A Catholic Monthly Magazine

Who Are You Going To Vote For In Heaven?

Bill Farrelly

by Bill Farrelly

IN A MOMENT of madness the other day it struck me that heaven would have to be among the most undemocratic places on earth till I stopped mid-thought to remind myself just where earth is and just where heaven may or may not be – if you follow my drift.

What got me thinking about this was my pondering on some of the commandments and the struggle I occasionally have with the autocracy of God. (It’s OK, I am wearing my zap-proof nylons)
I began to imagine God sitting around a table with Gabriel and the rest of the crew as they formulated the decrees with which we are all familiar. I wondered whether there had been any to-ing and fro-ing or whether God had just drawn up the list and presented it as a fait accompli which, mulling it over, I imagine is what did happen. And no doubt Gabe and Co (having witnessed the exile of Lucifer and his cohorts to eternal damnation) had not the slightest wish to suggest any amendments. Well, would you have?
Seriously, do you ever feel that God comes on pretty heavy at times?

Consider the first commandment: We are commanded – not invited – to love God above all else, everyone and everything. (I should remind myself at this point that though we are commanded we have, paradoxically, a God-given choice: we may obey the commandment or may disobey it).
I have spoken elsewhere about the enormous difficulty, no, impossibility, I have of loving God more than my wife and children. Nothing has changed since then.
But a thought occurs to me. Once again, I think it is the language that is the problem. Others have observed before me that the English language (and perhaps many others) has too few words to express “love”. We love our families, we love our homes, we love our pets, we love our cars, we love our jobs, we love our hobbies and so on. Obviously those loves are all different. We love our families – if we are well adjusted – far more and on a far higher plane than any of those other examples.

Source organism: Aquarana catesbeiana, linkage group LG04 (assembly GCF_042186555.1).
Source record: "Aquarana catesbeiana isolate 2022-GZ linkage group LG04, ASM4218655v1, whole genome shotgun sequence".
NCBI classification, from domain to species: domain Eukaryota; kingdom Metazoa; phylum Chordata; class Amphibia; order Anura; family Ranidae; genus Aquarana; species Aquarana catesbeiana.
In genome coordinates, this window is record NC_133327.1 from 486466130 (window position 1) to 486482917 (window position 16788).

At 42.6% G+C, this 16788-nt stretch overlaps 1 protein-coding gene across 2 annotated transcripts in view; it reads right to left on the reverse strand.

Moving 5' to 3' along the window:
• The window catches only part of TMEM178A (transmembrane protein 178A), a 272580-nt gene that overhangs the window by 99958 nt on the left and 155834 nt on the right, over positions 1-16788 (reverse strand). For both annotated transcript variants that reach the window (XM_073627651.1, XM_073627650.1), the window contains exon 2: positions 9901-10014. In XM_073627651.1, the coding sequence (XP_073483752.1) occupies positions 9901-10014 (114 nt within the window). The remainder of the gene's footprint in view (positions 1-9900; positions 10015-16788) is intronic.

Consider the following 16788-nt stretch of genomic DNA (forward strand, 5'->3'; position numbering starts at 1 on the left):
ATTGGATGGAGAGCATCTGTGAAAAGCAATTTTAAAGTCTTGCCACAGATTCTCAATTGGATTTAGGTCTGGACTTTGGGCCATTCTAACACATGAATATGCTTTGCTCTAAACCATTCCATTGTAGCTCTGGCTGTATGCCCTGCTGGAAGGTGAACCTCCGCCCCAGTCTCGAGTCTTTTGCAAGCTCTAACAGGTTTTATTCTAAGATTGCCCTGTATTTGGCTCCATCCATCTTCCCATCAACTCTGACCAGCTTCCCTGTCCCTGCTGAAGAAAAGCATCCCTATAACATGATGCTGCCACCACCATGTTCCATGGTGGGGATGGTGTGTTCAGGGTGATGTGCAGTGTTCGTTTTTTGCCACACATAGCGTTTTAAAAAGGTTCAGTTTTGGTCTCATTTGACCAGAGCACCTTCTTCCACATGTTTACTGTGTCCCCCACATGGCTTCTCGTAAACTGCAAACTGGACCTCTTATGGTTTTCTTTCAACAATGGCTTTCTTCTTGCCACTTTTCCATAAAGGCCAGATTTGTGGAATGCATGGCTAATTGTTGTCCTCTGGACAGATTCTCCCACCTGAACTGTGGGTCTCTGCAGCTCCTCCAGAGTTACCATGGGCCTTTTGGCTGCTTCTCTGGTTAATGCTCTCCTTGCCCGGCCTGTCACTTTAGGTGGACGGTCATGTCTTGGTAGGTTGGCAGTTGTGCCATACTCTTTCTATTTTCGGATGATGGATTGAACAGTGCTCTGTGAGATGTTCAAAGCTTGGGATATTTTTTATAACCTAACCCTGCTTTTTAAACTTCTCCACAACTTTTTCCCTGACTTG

Therefore, it seems to me, I probably can “love” God more than anyone else. I just need to find the right word to express that love.
On the other hand, if I am honest, I do not want to be with God more than I want to be with my family. Does that contradict my “loving” God above my family. Am I breaking the first commandment?

Perhaps the clue is in the second commandment, that I do not worship anyone but God. That makes sense. Is there a word that encapsulates worshipful love?
I do not worship my family – though I have been guilty in the past of putting my wife on a pedestal, thereby putting enormous stress on the relationship by expecting/demanding more than is humanly possible. The consequences of that naive and misplaced devotion are still being played out.

For the most part, the rest of the commandments no longer put me under great challenge. Which is not to suggest I have led a relatively blameless life. On the contrary.
But I have rarely had the desire, for example, to kill someone (although I have mentally put various people on the rack and conjured up even more creative tortures ending just short of death). I have never seriously been tempted to steal but I have broken the last commandment innumerable times. Envy and covetousness have long been a nemesis.
On further consideration, by my selfishness I have frequently stolen joy from others –
especially from my loved ones. Would that I could undo that.

Back to where I started. Of course there is no democracy in heaven. Like time, democracy is a concept that would have no meaning there. It serves us well in the meantime, though, and we who live in such freedom are blessed.


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